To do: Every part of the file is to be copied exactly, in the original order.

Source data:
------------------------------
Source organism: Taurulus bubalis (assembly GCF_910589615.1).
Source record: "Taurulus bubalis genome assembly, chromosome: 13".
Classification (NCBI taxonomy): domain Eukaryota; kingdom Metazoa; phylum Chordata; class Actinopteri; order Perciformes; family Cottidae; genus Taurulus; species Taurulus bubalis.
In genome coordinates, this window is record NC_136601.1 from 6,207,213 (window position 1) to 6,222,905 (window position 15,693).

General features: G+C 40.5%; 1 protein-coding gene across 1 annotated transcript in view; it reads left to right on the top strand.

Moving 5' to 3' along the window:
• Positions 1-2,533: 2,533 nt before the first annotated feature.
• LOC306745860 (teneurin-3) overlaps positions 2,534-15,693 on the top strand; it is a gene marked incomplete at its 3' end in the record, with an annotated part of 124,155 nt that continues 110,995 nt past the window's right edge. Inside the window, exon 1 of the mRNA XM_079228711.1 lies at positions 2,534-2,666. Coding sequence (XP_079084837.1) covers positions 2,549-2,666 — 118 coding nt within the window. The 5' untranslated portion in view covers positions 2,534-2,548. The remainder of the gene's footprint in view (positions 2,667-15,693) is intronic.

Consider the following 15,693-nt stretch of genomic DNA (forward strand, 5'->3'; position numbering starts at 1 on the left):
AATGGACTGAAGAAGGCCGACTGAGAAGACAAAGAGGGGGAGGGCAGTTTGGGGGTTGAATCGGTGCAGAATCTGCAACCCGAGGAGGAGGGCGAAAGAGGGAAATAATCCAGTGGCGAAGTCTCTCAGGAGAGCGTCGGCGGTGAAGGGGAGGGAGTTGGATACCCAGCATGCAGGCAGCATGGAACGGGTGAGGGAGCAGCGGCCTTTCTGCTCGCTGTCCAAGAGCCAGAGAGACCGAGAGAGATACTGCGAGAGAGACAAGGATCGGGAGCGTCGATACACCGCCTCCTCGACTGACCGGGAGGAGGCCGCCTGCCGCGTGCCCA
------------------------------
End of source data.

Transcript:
Source organism: Taurulus bubalis (assembly GCF_910589615.1).
Source record: "Taurulus bubalis genome assembly, chromosome: 13".
Classification (NCBI taxonomy): domain Eukaryota; kingdom Metazoa; phylum Chordata; class Actinopteri; order Perciformes; family Cottidae; genus Taurulus; species Taurulus bubalis.
In genome coordinates, this window is record NC_136601.1 from 6,207,213 (window position 1) to 6,222,905 (window position 15,693).

General features: G+C 40.5%; 1 protein-coding gene across 1 annotated transcript in view; it reads left to right on the top strand.

Moving 5' to 3' along the window:
• Positions 1-2,533: 2,533 nt before the first annotated feature.
• LOC306745860 (teneurin-3) overlaps positions 2,534-15,693 on the top strand; it is a gene marked incomplete at its 3' end in the record, with an annotated part of 124,155 nt that continues 110,995 nt past the window's right edge. Inside the window, exon 1 of the mRNA XM_079228711.1 lies at positions 2,534-2,666. Coding sequence (XP_079084837.1) covers positions 2,549-2,666 — 118 coding nt within the window. The 5' untranslated portion in view covers positions 2,534-2,548. The remainder of the gene's footprint in view (positions 2,667-15,693) is intronic.

Consider the following 15,693-nt stretch of genomic DNA (forward strand, 5'->3'; position numbering starts at 1 on the left):
AATGGACTGAAGAAGGCCGACTGAGAAGACAAAGAGGGGGAGGGCAGTTTGGGGGTTGAATCGGTGCAGAATCTGCAACCCGAGGAGGAGGGCGAAAGAGGGAAATAATCCAGTGGCGAAGTCTCTCAGGAGAGCGTCGGCGGTGAAGGGGAGGGAGTTGGATACCCAGCATGCAGGCAGCATGGAACGGGTGAGGGAGCAGCGGCCTTTCTGCTCGCTGTCCAAGAGCCAGAGAGACCGAGAGAGATACTGCGAGAGAGACAAGGATCGGGAGCGTCGATACACCGCCTCCTCGACTGACCGGGAGGAGGCCGCCTGCCGCGTGCCCA